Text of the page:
Feeling as though his heart was being torn out of his chest, Adam shook his head sadly. “I’m sorry if I ever gave that impression when I was looking at you Joe because such a thought never crossed my mind,” he affirmed. “You see I’ve always known there was a quick, intelligent brain somewhere beneath that thick skull of yours, and recognised it was just a matter of being patient and waiting for the time when you realised it yourself. So there didn’t seem much sense in me ranting and raving at you especially as I reckon Pa’s little sermons on the subject were quite sufficient at the time, don’t you?”
Joe quickly turned his gaze across to his father and nodded, recalling all too well the long lectures he’d endured in front of his Pa’s desk on many occasions. His gaze was met with a tender smile.
“But I can assure you, as God is my witness,” Adam continued as Joe looked back towards him. “Even if you hadn’t been destined to be the brightest kid in Nevada, I’d consider myself to be a lucky man. Lucky and proud to have you as my little brother however you turned out. And don’t you ever forget it!”
There was a moment of silence, the sort of comfortable silence that falls between brothers who also love and respect each other but don’t know how to describe their feelings adequately and put them into words. “I won’t Adam,” Joe admitted in a choked voice, and with no sense of shame tears welled. “And thanks….thanks a lot. You’ll never know who much that means to me.”
Ben pulled out a handkerchief and blew his nose and fighting against the surprising sting of moisture in his own eyes Hoss finally broke the awkward silence and returned his attention to the food left on the table.
“Knowing I have a couple of genius brothers sure gives me an appetite,” he grinned, and with the use of his fork and a deft swipe of the hand expertly scooped half a dozen golden coloured pancakes onto his plate then took hold of a jug of syrup and poured it over the stack.
“So just what’s the subject of this here final exam that’s so all-fired important you do little brother?” he asked while sinking his fork into half of the pancakes and popping them all into his mouth.
Joe wiped the sleeve of his shirt across his damp cheek then sank back in his chair and watched Hoss chomp at his food. “We had to study and then answer questions on the Act of Constitution created by James Madison in 1787.”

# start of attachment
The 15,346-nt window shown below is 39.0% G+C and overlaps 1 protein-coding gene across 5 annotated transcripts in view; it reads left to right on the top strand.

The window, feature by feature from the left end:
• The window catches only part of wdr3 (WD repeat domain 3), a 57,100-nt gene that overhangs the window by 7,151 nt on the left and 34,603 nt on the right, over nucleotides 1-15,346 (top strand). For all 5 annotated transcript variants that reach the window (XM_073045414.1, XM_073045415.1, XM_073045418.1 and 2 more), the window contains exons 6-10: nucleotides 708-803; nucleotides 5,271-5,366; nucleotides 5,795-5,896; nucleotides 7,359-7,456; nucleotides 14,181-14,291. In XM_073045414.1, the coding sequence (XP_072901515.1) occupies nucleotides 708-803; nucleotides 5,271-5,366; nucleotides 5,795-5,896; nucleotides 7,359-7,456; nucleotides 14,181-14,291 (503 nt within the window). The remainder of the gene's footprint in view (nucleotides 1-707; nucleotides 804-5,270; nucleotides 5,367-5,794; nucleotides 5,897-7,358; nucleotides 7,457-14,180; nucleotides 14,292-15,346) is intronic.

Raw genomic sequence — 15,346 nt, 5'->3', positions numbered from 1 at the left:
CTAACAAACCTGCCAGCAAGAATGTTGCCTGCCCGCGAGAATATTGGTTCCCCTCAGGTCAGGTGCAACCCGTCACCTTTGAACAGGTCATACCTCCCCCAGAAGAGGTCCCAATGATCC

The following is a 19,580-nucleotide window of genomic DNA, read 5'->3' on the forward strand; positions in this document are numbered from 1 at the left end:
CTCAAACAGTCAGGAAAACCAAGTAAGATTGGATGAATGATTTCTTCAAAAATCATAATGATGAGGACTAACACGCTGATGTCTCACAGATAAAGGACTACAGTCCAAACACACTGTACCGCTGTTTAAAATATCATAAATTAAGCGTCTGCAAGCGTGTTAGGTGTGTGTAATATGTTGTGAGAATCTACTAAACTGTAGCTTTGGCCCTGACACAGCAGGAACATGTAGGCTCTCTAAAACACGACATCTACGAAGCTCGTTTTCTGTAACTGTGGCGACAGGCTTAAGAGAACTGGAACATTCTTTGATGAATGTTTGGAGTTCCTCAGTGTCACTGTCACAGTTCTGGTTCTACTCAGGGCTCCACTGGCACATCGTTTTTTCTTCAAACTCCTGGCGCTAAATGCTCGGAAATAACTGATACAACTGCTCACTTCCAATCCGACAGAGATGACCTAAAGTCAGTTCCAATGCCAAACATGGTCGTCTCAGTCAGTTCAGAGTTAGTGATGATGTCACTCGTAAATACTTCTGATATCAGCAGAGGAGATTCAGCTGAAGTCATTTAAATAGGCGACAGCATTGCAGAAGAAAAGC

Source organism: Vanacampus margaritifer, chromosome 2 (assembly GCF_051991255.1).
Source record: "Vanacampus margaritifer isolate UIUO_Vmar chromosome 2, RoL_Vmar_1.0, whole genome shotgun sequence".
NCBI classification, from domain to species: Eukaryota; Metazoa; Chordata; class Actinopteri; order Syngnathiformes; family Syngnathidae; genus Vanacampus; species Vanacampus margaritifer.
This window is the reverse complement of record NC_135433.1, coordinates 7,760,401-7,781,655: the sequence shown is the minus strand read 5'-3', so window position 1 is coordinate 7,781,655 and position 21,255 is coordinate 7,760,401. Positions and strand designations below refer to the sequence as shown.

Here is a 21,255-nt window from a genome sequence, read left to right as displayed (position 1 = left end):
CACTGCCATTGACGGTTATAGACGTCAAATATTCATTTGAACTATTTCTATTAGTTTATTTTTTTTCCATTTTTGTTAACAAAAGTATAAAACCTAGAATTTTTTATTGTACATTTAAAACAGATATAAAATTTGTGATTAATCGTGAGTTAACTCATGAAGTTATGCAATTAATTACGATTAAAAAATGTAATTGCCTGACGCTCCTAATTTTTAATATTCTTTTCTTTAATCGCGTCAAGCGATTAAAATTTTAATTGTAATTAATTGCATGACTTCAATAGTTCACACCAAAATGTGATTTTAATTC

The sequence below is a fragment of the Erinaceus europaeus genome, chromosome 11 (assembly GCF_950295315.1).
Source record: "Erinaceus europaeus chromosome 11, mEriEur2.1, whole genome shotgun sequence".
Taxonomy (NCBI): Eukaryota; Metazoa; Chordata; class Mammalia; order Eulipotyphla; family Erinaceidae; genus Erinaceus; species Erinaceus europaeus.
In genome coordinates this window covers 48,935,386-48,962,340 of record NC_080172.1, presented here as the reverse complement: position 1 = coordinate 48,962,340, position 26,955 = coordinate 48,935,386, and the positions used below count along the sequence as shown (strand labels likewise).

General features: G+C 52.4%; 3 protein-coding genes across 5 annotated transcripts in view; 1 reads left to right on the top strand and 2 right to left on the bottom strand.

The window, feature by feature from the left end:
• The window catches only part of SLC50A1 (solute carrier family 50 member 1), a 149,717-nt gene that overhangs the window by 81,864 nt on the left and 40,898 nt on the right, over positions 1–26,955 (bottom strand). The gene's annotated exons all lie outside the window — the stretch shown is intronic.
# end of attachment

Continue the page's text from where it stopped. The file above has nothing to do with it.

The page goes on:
Pushing his own empty plate away Ben cleared his throat as he poured out a fresh cup of coffee before viewing Joe with an arched brow. “That sounds like a hard assignment Joseph. I’m beginning to wonder if Miss Jones isn’t working you too hard.”
With a laugh Joe shook his head. “Oh she’s not doing that Pa. Miss Jones just says she likes to stretch our minds by giving us plenty of facts to absorb and remember.”
“Do all the students in your class have to do this exam?”
Joe nodded his head. “Yes Pa. Everyone has to do it, but I have to complete it today otherwise the marks couldn’t be counted towards my final assessment.”
Adam rubbed his chin thoughtfully. “In that case it seems such a shame if you miss it,” he said in a resolute voice as an idea suddenly came to him. “Tell you what Joe. I seem to recall there’s an old horse-drawn sleigh rusting away in pieces somewhere under that lean-too out the back. Why don’t I go find it and put it together? Shouldn’t take too long then I’m sure once the runners are greased up it’ll be just the thing to get you to school in the snow…maybe a little late but at least it would get you there in time.”
Joe’s eyes flashed excitedly at the prospect. “You’d do all that…for me?” he asked incredulously.
Adam nodded, smiling his slow sweet smile. “Of course I would little brother if it means you get to pass another test. What do you say?”
Joe chewed at his lower lip as though sorting out something in his mind. Then he shook his head resolutely, trying to act with as much blasé indifference as he could manage as he stared his brother in the eye. “Thanks for the offer Adam, but you don’t need to go to such bother. I’ve already done enough to be first in my class so missing this one exam isn’t really that important.”